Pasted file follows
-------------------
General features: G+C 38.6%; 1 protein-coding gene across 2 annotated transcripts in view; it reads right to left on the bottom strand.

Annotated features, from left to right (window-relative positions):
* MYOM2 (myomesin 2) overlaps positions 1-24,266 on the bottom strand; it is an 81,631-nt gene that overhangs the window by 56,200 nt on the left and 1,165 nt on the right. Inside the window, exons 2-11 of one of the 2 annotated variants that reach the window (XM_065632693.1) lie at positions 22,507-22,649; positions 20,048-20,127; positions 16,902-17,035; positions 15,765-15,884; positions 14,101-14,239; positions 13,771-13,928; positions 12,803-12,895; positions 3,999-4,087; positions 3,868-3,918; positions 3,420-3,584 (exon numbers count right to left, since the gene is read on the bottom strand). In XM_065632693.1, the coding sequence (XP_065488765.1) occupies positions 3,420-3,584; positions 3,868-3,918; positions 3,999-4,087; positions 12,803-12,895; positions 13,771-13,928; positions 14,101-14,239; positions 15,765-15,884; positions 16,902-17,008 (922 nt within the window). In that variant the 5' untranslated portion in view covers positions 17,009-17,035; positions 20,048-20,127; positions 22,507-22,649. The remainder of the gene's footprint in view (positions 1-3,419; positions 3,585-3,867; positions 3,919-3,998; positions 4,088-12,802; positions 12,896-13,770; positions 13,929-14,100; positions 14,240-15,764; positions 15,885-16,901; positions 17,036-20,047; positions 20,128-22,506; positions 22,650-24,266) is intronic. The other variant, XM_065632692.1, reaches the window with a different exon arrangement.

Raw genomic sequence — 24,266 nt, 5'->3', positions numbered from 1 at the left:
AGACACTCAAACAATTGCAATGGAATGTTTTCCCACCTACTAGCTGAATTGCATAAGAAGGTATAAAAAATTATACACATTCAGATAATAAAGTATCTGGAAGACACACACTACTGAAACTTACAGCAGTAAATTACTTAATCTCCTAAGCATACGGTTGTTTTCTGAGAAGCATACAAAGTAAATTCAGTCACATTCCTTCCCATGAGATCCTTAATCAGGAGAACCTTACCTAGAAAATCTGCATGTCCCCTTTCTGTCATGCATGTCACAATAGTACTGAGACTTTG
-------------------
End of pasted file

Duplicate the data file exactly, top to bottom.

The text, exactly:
General features: G+C 38.6%; 1 protein-coding gene across 2 annotated transcripts in view; it reads right to left on the bottom strand.

Annotated features, from left to right (window-relative positions):
* MYOM2 (myomesin 2) overlaps positions 1-24,266 on the bottom strand; it is an 81,631-nt gene that overhangs the window by 56,200 nt on the left and 1,165 nt on the right. Inside the window, exons 2-11 of one of the 2 annotated variants that reach the window (XM_065632693.1) lie at positions 22,507-22,649; positions 20,048-20,127; positions 16,902-17,035; positions 15,765-15,884; positions 14,101-14,239; positions 13,771-13,928; positions 12,803-12,895; positions 3,999-4,087; positions 3,868-3,918; positions 3,420-3,584 (exon numbers count right to left, since the gene is read on the bottom strand). In XM_065632693.1, the coding sequence (XP_065488765.1) occupies positions 3,420-3,584; positions 3,868-3,918; positions 3,999-4,087; positions 12,803-12,895; positions 13,771-13,928; positions 14,101-14,239; positions 15,765-15,884; positions 16,902-17,008 (922 nt within the window). In that variant the 5' untranslated portion in view covers positions 17,009-17,035; positions 20,048-20,127; positions 22,507-22,649. The remainder of the gene's footprint in view (positions 1-3,419; positions 3,585-3,867; positions 3,919-3,998; positions 4,088-12,802; positions 12,896-13,770; positions 13,929-14,100; positions 14,240-15,764; positions 15,885-16,901; positions 17,036-20,047; positions 20,128-22,506; positions 22,650-24,266) is intronic. The other variant, XM_065632692.1, reaches the window with a different exon arrangement.

Raw genomic sequence — 24,266 nt, 5'->3', positions numbered from 1 at the left:
AGACACTCAAACAATTGCAATGGAATGTTTTCCCACCTACTAGCTGAATTGCATAAGAAGGTATAAAAAATTATACACATTCAGATAATAAAGTATCTGGAAGACACACACTACTGAAACTTACAGCAGTAAATTACTTAATCTCCTAAGCATACGGTTGTTTTCTGAGAAGCATACAAAGTAAATTCAGTCACATTCCTTCCCATGAGATCCTTAATCAGGAGAACCTTACCTAGAAAATCTGCATGTCCCCTTTCTGTCATGCATGTCACAATAGTACTGAGACTTTG